Research: Research biologists study the natural world, using the latest scientific tools and techniques in both laboratory settings and the outdoors, to understand how living systems work.
Health care: Biologists develop public health campaigns to defeat illness and prevent the spread of deadly diseases. Veterinarians tend sick and injured animals, and physicians, dentists, nurses, and other health care professionals maintain the general health and well being of their patients.
Environmental management and conservation: Biologists work to solve environmental problems and preserve the natural world for future generations. Park rangers protect state and national parks and educate the public. Zoo biologists carry out endangered species recovery programs. Management and conservation biologists work with communities to develop management plans.
Education: Life science educators help people to learn new things in classrooms, research labs, the field, or in museums.
New directions for biological careers in the 21st century:
Biotechnology: Biologists apply scientific principles to develop and enhance products, tools, and technological advances in fields such as agriculture, food science, and medicine.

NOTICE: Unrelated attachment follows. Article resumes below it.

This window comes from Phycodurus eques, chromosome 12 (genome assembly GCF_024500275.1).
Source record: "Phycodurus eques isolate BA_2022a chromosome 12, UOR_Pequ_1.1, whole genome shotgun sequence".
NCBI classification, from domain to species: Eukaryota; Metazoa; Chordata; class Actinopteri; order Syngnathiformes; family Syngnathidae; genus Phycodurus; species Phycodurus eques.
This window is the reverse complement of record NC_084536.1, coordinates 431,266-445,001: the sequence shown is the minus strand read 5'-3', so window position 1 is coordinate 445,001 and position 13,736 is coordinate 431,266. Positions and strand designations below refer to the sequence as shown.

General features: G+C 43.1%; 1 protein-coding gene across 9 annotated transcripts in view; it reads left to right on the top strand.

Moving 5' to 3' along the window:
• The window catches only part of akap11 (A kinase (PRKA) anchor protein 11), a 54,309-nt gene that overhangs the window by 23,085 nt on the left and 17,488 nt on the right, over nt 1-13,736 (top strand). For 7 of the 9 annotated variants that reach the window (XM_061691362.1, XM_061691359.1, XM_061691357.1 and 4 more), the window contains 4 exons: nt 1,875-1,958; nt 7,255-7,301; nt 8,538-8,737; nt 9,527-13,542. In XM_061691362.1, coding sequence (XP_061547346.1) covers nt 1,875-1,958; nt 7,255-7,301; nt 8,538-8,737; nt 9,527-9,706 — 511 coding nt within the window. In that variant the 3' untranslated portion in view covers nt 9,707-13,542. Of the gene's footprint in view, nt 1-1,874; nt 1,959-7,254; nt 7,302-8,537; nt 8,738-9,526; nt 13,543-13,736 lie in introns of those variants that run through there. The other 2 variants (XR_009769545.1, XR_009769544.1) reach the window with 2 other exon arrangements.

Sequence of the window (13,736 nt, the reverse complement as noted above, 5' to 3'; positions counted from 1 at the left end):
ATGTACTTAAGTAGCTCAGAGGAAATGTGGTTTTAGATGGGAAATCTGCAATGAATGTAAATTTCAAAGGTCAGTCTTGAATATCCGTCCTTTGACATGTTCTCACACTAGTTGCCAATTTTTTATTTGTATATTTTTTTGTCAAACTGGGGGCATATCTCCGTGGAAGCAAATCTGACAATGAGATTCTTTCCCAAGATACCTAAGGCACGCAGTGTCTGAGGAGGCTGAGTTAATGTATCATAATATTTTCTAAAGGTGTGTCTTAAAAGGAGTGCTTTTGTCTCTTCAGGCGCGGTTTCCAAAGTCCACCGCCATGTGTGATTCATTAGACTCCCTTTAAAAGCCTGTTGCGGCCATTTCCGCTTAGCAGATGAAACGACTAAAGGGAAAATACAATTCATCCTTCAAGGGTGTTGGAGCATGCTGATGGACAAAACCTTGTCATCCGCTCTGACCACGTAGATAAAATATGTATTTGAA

Forensic science: Forensic biologists work with law enforcement agencies using scientific methods to discover and process evidence to solve crimes.
Politics and policy: Science advisors work with lawmakers to create new legislation on topics such as biomedical research and environmental protection.
Business and industry: Biologists work with drug and science product companies in testing, sales, marketing, and public relations.
Economics: Biologists work with the government and other organizations to address the economic impacts of biological issues, such as species extinctions, forest protection, and pollution.
Mathematics: Bioinformatic and computational biologists apply mathematics to solve biological problems, such as modeling ecosystem processes and gene sequencing.
Science writing and communication: Journalists with science backgrounds inform the public about emerging biological issues.
Art: Life sciences illustrations in textbooks and newspaper/magazine articles are created by artists with an understanding of biology.
According to the American Institute of Biological Sciences